Photo Credit: NASA/JPL CASSINI Space probe:
Happy New Year everyone! Have some fun tonight and please stay safe and thank you all so very much for following along with my space ramblings for another year! You guys rock!
Those with telescopes and binoculars, NOW is the time to observe the first of the gas giants and the 1st Jovian planet; Jupiter as it reaches opposition on Friday,February 6, 2015 at precisely 18:09 UTC (13:09 EST). This is your best chance to see Jupiter until it reaches opposition again on March 8, 2016 (About 400 days or 13 month cycles).
Jupiter will be primed for observing from now through March. At opposition Jupiter will be approximately 4.1 AU from earth (4 times the distance of Earth from the Sun) and will reach an apparent magnitude of -2.6 with a disk of 44.4” arcseconds in size (For example, Mars at opposition only reaches about 15” arcseconds in size and the average Full Moon is just over 2000” arcseconds). Many of you have already seen Jupiter as the year comes to a close and it’s only going to get better for the next month or so.
Opposition, in planetary terms is when a superior (outer) planet reaches a point exactly opposite the Sun from Earth’s vantage point so we see its full disk so you can call it a “Full Jupiter.” Another way to say it is Earth will be directly between the Sun and Jupiter. That pretty much places Jupiter at its closest point that it can get to the earth in its orbit. Opposition and closest points differ slightly but close enough for what we’re doing. This is the first major opposition of 2014 and hey, IT’S JUPITER; so get out there and check it out!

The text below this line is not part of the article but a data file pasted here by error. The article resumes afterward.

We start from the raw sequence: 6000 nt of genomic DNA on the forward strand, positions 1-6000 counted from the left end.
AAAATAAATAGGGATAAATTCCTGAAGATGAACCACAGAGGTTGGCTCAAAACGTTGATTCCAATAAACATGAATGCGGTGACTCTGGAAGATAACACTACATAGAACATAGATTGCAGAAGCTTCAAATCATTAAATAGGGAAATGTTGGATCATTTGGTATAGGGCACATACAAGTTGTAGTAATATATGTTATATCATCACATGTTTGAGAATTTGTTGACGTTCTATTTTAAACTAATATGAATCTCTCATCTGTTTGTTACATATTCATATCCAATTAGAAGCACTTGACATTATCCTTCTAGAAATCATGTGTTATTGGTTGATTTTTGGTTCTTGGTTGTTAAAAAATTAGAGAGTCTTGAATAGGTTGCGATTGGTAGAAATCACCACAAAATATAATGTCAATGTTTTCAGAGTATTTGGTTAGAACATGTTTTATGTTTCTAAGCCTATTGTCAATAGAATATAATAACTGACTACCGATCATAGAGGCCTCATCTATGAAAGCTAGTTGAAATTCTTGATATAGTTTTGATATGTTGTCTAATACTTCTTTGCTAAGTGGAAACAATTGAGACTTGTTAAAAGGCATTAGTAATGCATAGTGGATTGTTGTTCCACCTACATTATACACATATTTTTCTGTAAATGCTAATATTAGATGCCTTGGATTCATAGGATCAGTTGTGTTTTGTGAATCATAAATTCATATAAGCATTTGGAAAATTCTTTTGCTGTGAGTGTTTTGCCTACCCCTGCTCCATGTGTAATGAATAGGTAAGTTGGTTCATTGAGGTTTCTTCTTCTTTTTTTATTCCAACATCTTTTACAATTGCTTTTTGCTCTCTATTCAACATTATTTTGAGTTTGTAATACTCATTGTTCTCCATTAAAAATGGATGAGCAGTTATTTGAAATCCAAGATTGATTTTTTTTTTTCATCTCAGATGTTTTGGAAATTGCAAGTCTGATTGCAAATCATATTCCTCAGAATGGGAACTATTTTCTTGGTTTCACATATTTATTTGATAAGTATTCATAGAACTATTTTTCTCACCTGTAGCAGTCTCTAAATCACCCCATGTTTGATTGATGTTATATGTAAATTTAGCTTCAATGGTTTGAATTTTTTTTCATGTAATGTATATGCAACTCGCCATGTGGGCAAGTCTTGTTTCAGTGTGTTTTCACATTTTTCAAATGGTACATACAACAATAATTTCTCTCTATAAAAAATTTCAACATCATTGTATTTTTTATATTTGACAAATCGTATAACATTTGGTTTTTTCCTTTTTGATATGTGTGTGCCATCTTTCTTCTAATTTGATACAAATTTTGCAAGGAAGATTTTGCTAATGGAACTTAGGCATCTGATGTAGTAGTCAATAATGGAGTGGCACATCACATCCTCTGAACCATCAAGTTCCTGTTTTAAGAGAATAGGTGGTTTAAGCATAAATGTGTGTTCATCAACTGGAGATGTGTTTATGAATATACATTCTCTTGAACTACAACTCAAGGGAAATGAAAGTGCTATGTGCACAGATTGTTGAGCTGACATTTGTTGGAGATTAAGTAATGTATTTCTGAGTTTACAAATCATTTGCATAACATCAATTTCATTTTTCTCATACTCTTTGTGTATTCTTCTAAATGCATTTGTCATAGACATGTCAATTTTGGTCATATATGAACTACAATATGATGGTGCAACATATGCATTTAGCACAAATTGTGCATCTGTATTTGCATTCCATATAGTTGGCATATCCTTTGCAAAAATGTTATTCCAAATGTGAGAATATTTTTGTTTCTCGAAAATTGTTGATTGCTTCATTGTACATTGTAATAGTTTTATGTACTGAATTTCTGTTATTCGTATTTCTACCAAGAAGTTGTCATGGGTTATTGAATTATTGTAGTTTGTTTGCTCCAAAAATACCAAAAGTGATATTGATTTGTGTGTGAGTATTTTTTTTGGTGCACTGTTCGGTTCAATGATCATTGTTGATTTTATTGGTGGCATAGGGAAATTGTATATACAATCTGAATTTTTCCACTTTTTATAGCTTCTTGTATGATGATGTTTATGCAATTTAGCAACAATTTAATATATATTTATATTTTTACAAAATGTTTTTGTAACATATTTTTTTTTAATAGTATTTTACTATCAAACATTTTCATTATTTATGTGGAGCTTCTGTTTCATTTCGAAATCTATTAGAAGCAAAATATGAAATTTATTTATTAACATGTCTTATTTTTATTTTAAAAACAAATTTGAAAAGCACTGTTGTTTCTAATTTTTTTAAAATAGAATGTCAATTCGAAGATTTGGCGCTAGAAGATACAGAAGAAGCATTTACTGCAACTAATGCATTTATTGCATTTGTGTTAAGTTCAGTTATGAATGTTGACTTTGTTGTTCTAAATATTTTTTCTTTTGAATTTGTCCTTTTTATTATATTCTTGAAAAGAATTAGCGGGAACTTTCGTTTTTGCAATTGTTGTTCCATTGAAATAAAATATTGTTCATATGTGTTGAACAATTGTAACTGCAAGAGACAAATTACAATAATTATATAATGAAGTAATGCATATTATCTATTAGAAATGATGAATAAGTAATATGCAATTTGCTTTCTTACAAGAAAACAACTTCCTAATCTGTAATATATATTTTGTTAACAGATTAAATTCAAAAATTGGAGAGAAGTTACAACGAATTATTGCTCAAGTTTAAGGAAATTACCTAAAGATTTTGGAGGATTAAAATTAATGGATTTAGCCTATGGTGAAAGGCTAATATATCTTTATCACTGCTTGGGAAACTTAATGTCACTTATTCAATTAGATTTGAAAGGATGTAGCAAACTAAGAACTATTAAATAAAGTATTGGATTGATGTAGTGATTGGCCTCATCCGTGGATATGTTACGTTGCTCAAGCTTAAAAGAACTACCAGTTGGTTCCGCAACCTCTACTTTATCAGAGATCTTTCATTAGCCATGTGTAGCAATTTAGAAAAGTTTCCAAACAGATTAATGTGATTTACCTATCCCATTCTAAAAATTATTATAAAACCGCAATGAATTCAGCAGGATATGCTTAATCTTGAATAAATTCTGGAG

This year Jupiter also brings with it some rare treats! A triple Galilean moon shadow transit followed briefly by the moons themselves as well as a bunch of “Mutual Events” which are roughly a 6 year event when the moons of Jupiter eclipse and or occult each other over the course of a few months as seen from Earth. Let’s check them out briefly with data provided by Sky & Telescope (links below also).
Jan 15: Mutual Event: Observers in North America will witness Io eclipse Callisto from 12:13 to 12:39 UTC. The combined drop in magnitude will be 0.5.
Jan 17: Io and Europa create a double Galilean moon shadow transit across Jupiter’s disk. Scheduled to occur from 03:53 to 04:58 UTC (22:53 to 23:58 EST on the 16th).
Jan 19: Mutual Event: Observers in North America will witness Ganymede occult Europa from 02:31 to 02:37 UTC. The combined drop in magnitude will be 0.5.
Jan 23: Mutual Event: Observers in North America will witness Callisto eclipse Ganymede from 09:06 to 09:20 UTC. The combined drop in magnitude will be a great 1.4.
Jan 24: Io, Europa and Ganymede create a triple Galilean moon shadow transit across Jupiter’s disk. Scheduled to occur from 06:27 to 06:52 UTC (01:27 to 01:52 EST). This will be followed briefly by all three of those moons themselves passing across Jupiter’s disk briefly.
Jan 26: Mutual Event: Observers in North America will witness Ganymede occult Europa from 05:13 to 05:19 UTC. The combined drop in magnitude will be 0.5.
Jan 28: Mutual Event: Observers in North America will witness Europa eclipse Io from 06:18 to 06:27 UTC. The combined drop in magnitude will be 0.5.
Jan 29: Mutual Event: Observers in North America will witness Io occult Europa from 14:31 to 14:35 UTC. The combined drop in magnitude will be 0.6.
Any questions at all, please ask!
NASA page for this image: http://www.nasa.gov/mission_pages/cassini/multimedia/pia04866.html
Sky & Telescope 2015 Jupiter Almanac: http://www.skyandtelescope.com/observing/a-jupiter-almanac/
Sky & Telescope Phenomena of Jupiter’s Moons 2015: http://www.skyandtelescope.com/wp-content/uploads/WebJphenTab2015.pdf
Sky & Telescope 2015 Jupiter Mutual Events page: http://www.skyandtelescope.com/sky-and-telescope-magazine/beyond-the-printed-page/mutual-events-jupiters-satellites-201415/
Institute of Celestial Mechanics: http://www.imcce.fr/phemu/
Institute of Celestial Mechanics and Calculation of Ephemerides: http://www.imcce.fr/hosted_sites/saimirror/nsszph515he.htm
Observatories list for ephemerides page above: http://www.imcce.fr/hosted_sites/saimirror/obslist.htm